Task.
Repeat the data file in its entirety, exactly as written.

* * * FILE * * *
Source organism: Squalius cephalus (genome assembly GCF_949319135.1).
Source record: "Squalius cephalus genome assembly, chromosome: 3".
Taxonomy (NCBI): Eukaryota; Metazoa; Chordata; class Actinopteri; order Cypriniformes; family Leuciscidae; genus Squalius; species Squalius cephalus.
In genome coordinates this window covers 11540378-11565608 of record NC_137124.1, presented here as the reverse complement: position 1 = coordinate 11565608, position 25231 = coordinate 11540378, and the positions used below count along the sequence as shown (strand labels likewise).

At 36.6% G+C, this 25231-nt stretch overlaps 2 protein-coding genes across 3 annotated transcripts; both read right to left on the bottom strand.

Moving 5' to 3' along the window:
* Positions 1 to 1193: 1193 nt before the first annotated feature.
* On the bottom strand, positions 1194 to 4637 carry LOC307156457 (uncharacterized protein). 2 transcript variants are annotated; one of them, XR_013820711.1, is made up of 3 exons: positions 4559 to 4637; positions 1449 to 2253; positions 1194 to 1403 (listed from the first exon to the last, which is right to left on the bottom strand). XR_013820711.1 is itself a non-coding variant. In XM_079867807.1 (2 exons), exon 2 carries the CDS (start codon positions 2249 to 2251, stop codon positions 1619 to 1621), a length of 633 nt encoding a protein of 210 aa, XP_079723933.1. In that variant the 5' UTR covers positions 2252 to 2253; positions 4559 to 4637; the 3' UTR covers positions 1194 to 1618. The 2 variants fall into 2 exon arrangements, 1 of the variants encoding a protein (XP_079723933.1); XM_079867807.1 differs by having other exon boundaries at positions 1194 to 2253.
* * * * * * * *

Source organism: Squalius cephalus (genome assembly GCF_949319135.1).
Source record: "Squalius cephalus genome assembly, chromosome: 3".
Taxonomy (NCBI): Eukaryota; Metazoa; Chordata; class Actinopteri; order Cypriniformes; family Leuciscidae; genus Squalius; species Squalius cephalus.
In genome coordinates this window covers 11540378-11565608 of record NC_137124.1, presented here as the reverse complement: position 1 = coordinate 11565608, position 25231 = coordinate 11540378, and the positions used below count along the sequence as shown (strand labels likewise).

At 36.6% G+C, this 25231-nt stretch overlaps 2 protein-coding genes across 3 annotated transcripts; both read right to left on the bottom strand.

Moving 5' to 3' along the window:
* Positions 1 to 1193: 1193 nt before the first annotated feature.
* On the bottom strand, positions 1194 to 4637 carry LOC307156457 (uncharacterized protein). 2 transcript variants are annotated; one of them, XR_013820711.1, is made up of 3 exons: positions 4559 to 4637; positions 1449 to 2253; positions 1194 to 1403 (listed from the first exon to the last, which is right to left on the bottom strand). XR_013820711.1 is itself a non-coding variant. In XM_079867807.1 (2 exons), exon 2 carries the CDS (start codon positions 2249 to 2251, stop codon positions 1619 to 1621), a length of 633 nt encoding a protein of 210 aa, XP_079723933.1. In that variant the 5' UTR covers positions 2252 to 2253; positions 4559 to 4637; the 3' UTR covers positions 1194 to 1618. The 2 variants fall into 2 exon arrangements, 1 of the variants encoding a protein (XP_079723933.1); XM_079867807.1 differs by having other exon boundaries at positions 1194 to 2253.